Disturbance is major driver of terrestrial ecosystems across multiple scales. At a site scale, disturbance resets the clock of vegetation succession and creates multiple successional pathways through its interaction with site environmental conditions. At the global scale, disturbance helps to regulate global productivity and diversity. However, it is the at the landscape and regional scale that disturbance has been increasingly recognized as an indispensable process in shaping landscape structure and function. In this seminar, I will use three case studies that span from the US to China to illustrate the influence of disturbance on wildlife habitat and biodiversity, species distribution in response to climate change, and landscape heterogeneity and dynamics. Because disturbance process is inherently spatial and often covers large area, research of disturbance from the geoscience team has been mainly focusing on the detection and characterization of disturbance regimes with the modern geospatial technology. Here, I argue that it is the time to integrate ecological perspectives of disturbance with the physical geoscience to better understand the dynamic interactions of disturbance and land surface in a global change context, and identify key pathways for a sustainable human-earth system.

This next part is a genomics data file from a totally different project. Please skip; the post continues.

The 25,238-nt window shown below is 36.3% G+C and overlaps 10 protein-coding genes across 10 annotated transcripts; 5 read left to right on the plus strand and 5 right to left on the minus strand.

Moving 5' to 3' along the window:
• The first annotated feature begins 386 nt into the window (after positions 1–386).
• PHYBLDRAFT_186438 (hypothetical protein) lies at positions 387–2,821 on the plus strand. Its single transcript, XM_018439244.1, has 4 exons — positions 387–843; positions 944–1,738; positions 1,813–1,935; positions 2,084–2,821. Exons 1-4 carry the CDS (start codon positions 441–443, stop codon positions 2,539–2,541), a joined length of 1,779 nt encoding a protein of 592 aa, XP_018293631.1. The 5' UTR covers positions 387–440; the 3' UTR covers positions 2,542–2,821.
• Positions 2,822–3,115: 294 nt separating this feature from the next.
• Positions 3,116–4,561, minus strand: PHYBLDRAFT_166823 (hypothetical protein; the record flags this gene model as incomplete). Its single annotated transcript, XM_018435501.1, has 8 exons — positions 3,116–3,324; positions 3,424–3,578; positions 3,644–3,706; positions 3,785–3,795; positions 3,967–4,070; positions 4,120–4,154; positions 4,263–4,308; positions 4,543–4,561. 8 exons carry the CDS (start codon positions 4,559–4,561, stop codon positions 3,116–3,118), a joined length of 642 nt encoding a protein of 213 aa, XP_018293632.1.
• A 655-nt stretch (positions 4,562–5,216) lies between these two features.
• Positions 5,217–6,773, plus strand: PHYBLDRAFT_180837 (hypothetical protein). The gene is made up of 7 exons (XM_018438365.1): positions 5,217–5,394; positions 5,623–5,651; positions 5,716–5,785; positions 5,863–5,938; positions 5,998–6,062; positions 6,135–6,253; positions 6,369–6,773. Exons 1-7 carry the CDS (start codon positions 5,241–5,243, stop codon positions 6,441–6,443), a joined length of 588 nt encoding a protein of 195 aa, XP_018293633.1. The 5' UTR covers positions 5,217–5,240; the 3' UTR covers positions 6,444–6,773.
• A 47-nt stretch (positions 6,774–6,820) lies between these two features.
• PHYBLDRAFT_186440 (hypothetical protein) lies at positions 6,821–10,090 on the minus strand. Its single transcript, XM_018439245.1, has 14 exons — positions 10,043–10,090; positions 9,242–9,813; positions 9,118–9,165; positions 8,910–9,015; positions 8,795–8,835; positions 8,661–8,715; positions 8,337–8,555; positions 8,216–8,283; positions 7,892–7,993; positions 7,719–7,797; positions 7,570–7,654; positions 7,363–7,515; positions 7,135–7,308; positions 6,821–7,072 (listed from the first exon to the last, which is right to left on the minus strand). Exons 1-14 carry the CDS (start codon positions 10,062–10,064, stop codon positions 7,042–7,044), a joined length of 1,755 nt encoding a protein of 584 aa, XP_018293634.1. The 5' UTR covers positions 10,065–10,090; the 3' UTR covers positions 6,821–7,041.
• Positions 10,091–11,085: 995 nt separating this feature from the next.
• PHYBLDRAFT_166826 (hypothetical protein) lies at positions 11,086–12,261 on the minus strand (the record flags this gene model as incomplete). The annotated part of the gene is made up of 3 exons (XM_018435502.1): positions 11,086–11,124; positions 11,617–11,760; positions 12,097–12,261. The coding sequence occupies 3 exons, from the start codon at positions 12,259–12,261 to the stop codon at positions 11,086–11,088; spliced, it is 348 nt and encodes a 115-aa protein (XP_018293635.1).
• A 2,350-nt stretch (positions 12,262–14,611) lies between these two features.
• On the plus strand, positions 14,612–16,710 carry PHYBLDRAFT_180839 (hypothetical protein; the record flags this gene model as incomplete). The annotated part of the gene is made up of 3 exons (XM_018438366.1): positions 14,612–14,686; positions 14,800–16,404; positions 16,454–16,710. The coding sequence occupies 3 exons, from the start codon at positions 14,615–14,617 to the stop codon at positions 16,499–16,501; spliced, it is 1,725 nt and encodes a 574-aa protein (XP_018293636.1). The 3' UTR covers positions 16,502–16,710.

Dr. Jian Yang is an Assistant Professor of Forest Landscape Ecology at Department of Forestry and Natural Resources, University of Kentucky. His research mainly involves disturbance, landscape ecology, ecosystem services, remote sensing, GIS, and spatial statistics. Dr. Yang has published more than 60 scientific papers in the areas of forest landscape modeling and wildland fires with the collaborators both in the US and China. He founded the Disturbance Ecology Group at the Institute of Applied Ecology, Chinese Academy of Sciences and currently serves as a guest professor in the CAS.